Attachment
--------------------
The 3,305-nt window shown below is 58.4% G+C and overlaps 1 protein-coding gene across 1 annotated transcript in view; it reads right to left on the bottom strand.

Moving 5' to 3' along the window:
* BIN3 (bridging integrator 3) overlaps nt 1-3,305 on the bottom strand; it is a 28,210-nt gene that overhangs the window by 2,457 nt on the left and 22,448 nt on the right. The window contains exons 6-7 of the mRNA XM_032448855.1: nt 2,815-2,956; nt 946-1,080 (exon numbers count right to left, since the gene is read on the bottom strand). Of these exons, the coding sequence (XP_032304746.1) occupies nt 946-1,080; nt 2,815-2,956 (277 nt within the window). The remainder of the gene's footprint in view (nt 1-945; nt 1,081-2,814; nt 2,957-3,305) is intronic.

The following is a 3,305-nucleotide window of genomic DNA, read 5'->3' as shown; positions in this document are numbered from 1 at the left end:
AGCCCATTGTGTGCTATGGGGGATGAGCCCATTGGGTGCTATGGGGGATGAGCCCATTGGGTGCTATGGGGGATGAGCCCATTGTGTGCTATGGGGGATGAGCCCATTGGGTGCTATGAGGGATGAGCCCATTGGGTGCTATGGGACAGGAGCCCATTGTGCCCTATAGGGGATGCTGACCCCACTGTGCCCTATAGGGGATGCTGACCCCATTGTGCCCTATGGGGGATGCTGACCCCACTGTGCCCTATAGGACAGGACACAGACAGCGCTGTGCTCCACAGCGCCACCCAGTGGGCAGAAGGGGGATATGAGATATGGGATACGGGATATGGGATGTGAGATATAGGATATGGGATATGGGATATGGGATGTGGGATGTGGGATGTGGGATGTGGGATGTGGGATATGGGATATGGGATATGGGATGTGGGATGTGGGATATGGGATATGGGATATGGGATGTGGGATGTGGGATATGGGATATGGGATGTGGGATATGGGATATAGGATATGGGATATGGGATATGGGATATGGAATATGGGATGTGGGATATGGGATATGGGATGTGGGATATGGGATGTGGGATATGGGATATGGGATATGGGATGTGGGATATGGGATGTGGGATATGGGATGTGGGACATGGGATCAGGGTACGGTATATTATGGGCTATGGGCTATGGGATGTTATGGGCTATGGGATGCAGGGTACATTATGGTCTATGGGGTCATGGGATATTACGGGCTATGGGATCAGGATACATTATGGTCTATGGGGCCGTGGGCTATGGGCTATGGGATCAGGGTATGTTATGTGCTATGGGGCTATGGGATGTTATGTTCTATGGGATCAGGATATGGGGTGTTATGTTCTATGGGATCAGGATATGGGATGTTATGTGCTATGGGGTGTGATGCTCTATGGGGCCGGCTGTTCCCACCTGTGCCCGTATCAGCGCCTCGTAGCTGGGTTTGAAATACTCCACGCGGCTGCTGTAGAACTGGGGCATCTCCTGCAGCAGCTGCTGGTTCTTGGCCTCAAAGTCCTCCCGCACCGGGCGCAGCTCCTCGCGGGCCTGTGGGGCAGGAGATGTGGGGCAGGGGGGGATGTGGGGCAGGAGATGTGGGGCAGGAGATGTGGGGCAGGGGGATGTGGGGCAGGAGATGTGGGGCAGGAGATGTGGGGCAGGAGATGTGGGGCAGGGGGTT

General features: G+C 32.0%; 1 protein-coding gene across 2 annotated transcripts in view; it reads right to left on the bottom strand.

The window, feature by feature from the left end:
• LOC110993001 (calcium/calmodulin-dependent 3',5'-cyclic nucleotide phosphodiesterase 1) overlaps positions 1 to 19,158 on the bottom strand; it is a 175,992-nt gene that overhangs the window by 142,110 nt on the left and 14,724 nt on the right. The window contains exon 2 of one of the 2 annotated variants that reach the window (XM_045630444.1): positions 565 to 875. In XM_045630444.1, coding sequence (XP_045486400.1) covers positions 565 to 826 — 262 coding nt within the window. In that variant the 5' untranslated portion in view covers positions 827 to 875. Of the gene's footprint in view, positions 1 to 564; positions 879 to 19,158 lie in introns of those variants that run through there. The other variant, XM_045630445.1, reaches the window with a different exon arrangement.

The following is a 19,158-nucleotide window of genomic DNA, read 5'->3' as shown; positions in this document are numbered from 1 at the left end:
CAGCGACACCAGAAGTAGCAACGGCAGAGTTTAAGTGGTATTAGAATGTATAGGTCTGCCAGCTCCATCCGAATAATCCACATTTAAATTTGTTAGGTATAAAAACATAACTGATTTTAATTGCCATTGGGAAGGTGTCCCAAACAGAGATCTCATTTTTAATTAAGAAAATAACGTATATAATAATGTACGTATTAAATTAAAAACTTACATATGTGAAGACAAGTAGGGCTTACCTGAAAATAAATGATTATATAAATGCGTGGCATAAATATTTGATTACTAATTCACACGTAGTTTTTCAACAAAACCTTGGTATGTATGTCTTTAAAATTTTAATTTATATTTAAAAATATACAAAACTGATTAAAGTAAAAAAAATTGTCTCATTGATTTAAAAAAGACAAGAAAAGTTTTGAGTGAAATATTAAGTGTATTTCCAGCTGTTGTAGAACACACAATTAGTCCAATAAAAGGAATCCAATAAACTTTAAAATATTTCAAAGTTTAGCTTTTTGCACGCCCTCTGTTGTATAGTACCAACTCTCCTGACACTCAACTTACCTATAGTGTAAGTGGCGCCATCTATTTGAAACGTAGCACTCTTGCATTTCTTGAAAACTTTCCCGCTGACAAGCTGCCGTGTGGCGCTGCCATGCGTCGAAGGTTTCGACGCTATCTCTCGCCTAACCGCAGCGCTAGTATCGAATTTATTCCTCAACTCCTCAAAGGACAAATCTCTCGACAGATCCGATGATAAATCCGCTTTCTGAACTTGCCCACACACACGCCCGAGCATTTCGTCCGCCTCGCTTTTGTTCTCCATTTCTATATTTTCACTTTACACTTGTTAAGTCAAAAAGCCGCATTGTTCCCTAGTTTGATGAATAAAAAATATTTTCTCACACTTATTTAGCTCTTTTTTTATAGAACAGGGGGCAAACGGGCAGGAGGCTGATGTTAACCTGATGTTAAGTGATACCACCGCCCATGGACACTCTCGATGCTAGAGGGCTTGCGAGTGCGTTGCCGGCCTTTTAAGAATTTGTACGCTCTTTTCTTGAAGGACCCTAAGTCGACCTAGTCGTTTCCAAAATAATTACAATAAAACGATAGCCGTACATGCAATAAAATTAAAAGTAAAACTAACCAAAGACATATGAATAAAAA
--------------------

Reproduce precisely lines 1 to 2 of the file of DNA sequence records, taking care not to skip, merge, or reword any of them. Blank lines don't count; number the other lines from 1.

The 3,305-nt window shown below is 58.4% G+C and overlaps 1 protein-coding gene across 1 annotated transcript in view; it reads right to left on the bottom strand.

Moving 5' to 3' along the window: